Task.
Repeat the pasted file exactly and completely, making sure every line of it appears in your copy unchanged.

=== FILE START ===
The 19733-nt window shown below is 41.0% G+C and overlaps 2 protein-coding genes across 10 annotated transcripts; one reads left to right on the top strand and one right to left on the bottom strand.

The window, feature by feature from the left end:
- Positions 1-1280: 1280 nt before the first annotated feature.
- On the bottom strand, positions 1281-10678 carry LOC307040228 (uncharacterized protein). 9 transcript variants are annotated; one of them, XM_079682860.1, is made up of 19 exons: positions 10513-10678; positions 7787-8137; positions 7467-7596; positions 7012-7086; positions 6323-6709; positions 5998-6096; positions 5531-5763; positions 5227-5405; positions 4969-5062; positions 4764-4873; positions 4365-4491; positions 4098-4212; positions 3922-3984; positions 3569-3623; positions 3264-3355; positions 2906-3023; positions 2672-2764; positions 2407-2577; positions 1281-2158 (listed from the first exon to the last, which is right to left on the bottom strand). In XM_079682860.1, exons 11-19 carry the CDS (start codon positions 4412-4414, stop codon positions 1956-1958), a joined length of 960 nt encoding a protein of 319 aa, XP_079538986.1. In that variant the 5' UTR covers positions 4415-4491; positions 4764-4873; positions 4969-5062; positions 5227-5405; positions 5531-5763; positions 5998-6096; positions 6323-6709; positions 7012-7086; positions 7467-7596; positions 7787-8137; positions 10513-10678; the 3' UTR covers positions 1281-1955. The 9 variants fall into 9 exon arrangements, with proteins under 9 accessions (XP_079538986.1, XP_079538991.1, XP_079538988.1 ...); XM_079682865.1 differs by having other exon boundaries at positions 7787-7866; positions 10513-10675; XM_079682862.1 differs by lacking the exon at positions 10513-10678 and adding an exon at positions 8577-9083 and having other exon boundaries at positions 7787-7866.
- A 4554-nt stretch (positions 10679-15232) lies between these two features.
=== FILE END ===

The 19733-nt window shown below is 41.0% G+C and overlaps 2 protein-coding genes across 10 annotated transcripts; one reads left to right on the top strand and one right to left on the bottom strand.

The window, feature by feature from the left end:
- Positions 1-1280: 1280 nt before the first annotated feature.
- On the bottom strand, positions 1281-10678 carry LOC307040228 (uncharacterized protein). 9 transcript variants are annotated; one of them, XM_079682860.1, is made up of 19 exons: positions 10513-10678; positions 7787-8137; positions 7467-7596; positions 7012-7086; positions 6323-6709; positions 5998-6096; positions 5531-5763; positions 5227-5405; positions 4969-5062; positions 4764-4873; positions 4365-4491; positions 4098-4212; positions 3922-3984; positions 3569-3623; positions 3264-3355; positions 2906-3023; positions 2672-2764; positions 2407-2577; positions 1281-2158 (listed from the first exon to the last, which is right to left on the bottom strand). In XM_079682860.1, exons 11-19 carry the CDS (start codon positions 4412-4414, stop codon positions 1956-1958), a joined length of 960 nt encoding a protein of 319 aa, XP_079538986.1. In that variant the 5' UTR covers positions 4415-4491; positions 4764-4873; positions 4969-5062; positions 5227-5405; positions 5531-5763; positions 5998-6096; positions 6323-6709; positions 7012-7086; positions 7467-7596; positions 7787-8137; positions 10513-10678; the 3' UTR covers positions 1281-1955. The 9 variants fall into 9 exon arrangements, with proteins under 9 accessions (XP_079538986.1, XP_079538991.1, XP_079538988.1 ...); XM_079682865.1 differs by having other exon boundaries at positions 7787-7866; positions 10513-10675; XM_079682862.1 differs by lacking the exon at positions 10513-10678 and adding an exon at positions 8577-9083 and having other exon boundaries at positions 7787-7866.
- A 4554-nt stretch (positions 10679-15232) lies between these two features.